Thursday, February 18, 2016

Nourishment in the Desert (Luke 4:1-13)

This Lent, I commend to you heartily the work of Belden Lane, whose fine book The Solace of Fierce Landscapes offers some fine reflections on Christian spirituality, interspersing stories drawn from his own life.  At first glance, the two types of stories he shares seem a bit distant.  One strand of narrative involves the act of being on pilgrimage.  The other strand revolves around our mortality, particularly through Lane’s memories of sitting at his dying mother’s bedside.  Lane weaves these two strands together: pilgrimage and mortality, helping his reader with some sage thoughts about faith, life, and those things that often distract us from the way of following Christ.

At various points of the book, he shares reflections of persons traveling (himself included) to remote places in the world to experience some form of spiritual pilgrimage.  These journeys take you far from places visited by the average tourist, out into the places that most of us would term inhospitable or lonely.  Out into the desert or somewhere in the mountain range, Belden Lane observes one is confronted with the vastness of the wilderness.  Along the way, the pilgrim traveler encounters glimpses of the divine, often in ways difficult to predict or anticipate.  In such places, “the divine preference for self-disclosure in space is declared to be an austere, deserted, feral terrain” (The Solace of Fierce Landscapes, p. 47).

For centuries, various Christian individuals and religious orders withdraw intentionally away, seeking God in places less urbanized or developed.  In our Baptist traditions, we rarely speak of withdrawing away from things.  We tend to be a fairly noisy, “in the midst of the fray” kind of Protestant people.  Thus, the stories of monastic movements in the history of Christianity tend not to be history we rehearse and recall. Nonetheless, in reading of such history, I suspicion you and I might find something we have longed for and appreciate: a deepening sense of God’s presence in the world and our lives.  We yearn, even when unaware, for something more to our lives than the hectic, near chaotic pace of work, keeping up a household, raising children, tending elders, dealing with our bills, and wondering where the day has gone by the time we finally feel like it is “safe” to unwind, and the clock says “10 PM”.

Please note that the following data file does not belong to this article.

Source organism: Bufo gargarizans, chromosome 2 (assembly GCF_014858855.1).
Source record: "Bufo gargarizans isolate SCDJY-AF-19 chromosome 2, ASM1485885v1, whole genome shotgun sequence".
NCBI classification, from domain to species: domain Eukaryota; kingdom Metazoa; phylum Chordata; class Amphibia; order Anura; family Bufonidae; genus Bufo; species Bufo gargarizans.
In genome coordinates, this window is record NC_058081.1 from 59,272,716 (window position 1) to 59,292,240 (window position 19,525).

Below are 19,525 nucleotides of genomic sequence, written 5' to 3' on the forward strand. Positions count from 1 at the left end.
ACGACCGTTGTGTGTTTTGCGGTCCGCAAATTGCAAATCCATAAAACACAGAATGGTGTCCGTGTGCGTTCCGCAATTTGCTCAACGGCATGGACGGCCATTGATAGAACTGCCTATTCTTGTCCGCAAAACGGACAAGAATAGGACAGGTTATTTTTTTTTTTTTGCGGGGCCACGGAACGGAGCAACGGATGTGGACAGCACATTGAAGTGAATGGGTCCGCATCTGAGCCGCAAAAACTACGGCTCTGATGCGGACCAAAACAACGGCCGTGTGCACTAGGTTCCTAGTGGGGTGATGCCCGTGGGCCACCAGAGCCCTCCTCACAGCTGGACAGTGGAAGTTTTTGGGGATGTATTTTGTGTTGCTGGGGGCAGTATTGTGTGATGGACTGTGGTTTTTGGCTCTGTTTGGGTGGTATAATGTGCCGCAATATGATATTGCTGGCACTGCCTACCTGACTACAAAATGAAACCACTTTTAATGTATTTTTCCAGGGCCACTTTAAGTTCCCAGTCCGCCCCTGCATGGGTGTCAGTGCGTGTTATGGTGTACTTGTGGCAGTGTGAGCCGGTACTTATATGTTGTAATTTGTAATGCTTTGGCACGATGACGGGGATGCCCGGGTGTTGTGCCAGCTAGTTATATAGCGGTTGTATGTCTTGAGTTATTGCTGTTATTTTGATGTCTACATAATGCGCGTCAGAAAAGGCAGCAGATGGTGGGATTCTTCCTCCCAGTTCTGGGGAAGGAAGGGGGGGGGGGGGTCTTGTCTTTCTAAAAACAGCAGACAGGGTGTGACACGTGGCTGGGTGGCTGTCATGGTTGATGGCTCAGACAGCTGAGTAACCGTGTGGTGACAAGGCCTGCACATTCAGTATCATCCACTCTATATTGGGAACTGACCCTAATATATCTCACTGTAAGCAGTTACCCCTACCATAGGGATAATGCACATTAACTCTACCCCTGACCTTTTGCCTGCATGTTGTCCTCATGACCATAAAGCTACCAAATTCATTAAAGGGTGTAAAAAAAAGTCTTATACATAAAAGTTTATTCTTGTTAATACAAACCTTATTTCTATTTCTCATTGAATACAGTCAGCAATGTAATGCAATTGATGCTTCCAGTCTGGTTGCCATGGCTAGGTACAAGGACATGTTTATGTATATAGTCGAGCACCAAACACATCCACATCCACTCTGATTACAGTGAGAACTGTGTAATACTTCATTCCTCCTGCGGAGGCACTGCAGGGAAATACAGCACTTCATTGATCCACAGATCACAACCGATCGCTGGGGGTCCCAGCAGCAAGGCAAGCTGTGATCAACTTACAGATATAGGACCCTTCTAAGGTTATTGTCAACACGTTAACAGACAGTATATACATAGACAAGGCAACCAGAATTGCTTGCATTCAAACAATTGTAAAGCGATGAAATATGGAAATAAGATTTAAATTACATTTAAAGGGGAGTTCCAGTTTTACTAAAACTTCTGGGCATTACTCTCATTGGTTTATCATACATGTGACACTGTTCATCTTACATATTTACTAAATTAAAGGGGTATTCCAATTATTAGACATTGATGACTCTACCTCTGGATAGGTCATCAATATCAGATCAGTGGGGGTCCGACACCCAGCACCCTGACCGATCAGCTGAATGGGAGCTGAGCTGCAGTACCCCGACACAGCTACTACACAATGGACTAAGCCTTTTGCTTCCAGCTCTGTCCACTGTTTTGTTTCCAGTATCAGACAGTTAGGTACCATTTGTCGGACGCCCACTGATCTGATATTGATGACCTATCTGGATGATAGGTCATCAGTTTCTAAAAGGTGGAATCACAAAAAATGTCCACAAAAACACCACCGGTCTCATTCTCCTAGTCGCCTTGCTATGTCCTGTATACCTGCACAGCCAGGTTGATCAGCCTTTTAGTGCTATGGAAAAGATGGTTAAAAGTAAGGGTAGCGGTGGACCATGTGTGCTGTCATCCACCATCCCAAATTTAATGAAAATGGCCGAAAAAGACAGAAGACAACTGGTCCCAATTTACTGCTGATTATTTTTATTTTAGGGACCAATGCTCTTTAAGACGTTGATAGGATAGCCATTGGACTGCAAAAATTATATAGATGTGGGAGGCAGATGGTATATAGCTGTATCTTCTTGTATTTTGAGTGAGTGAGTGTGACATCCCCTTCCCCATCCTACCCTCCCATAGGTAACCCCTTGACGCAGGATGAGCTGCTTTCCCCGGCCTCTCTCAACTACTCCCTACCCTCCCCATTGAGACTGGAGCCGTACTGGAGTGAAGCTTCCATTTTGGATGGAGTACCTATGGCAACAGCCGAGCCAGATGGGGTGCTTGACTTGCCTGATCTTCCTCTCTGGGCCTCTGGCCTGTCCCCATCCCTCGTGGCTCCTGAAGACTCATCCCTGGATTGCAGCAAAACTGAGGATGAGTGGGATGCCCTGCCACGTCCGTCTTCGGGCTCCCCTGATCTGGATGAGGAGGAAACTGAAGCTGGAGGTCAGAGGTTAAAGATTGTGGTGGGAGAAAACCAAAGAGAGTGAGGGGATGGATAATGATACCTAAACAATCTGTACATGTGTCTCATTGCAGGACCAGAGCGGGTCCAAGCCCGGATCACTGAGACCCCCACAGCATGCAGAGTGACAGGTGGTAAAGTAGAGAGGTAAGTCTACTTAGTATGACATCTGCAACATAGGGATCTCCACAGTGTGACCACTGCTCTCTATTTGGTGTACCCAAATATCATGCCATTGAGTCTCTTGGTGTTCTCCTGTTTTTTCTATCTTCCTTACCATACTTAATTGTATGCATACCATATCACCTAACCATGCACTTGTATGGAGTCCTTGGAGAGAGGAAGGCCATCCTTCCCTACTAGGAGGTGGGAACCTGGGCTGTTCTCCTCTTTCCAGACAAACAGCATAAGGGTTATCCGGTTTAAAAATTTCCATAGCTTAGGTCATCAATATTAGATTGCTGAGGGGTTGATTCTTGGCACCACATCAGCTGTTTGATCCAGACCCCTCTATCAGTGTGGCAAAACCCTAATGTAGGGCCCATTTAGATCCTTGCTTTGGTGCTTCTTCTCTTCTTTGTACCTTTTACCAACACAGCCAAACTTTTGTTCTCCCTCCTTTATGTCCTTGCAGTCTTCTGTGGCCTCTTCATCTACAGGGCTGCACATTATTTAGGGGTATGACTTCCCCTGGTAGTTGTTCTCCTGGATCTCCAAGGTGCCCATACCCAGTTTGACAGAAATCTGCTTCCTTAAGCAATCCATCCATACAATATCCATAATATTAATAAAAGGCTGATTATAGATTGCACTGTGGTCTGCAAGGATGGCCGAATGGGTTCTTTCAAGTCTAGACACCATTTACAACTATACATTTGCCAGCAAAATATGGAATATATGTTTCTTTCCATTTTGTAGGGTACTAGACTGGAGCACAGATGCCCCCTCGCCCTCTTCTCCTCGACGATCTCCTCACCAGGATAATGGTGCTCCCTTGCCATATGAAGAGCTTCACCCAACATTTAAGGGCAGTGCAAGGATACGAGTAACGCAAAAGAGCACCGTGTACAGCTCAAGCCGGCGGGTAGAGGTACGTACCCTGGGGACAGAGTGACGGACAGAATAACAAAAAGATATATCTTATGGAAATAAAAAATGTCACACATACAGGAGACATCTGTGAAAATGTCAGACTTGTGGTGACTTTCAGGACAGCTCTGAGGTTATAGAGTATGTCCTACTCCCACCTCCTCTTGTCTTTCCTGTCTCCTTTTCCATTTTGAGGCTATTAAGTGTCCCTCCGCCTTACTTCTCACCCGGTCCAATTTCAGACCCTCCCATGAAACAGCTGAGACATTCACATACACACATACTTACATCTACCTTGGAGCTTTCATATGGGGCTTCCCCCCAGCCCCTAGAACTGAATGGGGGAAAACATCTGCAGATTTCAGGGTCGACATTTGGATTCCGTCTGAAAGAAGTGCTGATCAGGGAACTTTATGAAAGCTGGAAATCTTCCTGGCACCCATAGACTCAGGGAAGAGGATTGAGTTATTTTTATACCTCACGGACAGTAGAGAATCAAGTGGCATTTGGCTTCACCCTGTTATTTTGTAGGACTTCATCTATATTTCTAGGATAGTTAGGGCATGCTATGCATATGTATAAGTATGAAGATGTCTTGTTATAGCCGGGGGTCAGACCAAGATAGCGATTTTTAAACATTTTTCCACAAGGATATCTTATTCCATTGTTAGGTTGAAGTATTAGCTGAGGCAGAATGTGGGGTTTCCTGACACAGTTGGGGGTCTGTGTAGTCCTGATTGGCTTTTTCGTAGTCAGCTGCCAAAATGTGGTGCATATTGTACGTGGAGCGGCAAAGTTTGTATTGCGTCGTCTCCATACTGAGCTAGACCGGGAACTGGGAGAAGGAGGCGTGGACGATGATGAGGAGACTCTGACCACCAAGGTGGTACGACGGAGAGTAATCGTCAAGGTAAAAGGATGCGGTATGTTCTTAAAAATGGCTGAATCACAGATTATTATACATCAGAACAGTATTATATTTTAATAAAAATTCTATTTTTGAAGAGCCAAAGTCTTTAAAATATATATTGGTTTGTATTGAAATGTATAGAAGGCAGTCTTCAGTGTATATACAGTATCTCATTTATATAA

Now that you mention it, a trip to somewhere where you can be alone sounds quite appealing….

Off in the lonely places, Jesus lived for forty days. One might think this a bit of a letdown after the great celebration just beforehand.  Read the gospel again, and the opening chapters of Luke are one big celebration of Jesus.  The Nativity story of Luke resounds with songs of praise.  At his baptism, Jesus is proclaimed as the one greater than John the Baptist.  The voice of God comes from heaven above, declaring Jesus the divine and beloved Son.  The Spirit descends upon him. And just for extra measure to establish Jesus’ credentials, Luke’s gospel inserts a genealogy after the baptism, showing Jesus’ worthy ancestors.  So why does the gospel writer tell this story of Jesus out in the wilderness?   Just as the story builds up steam, Luke has Jesus take forty days away.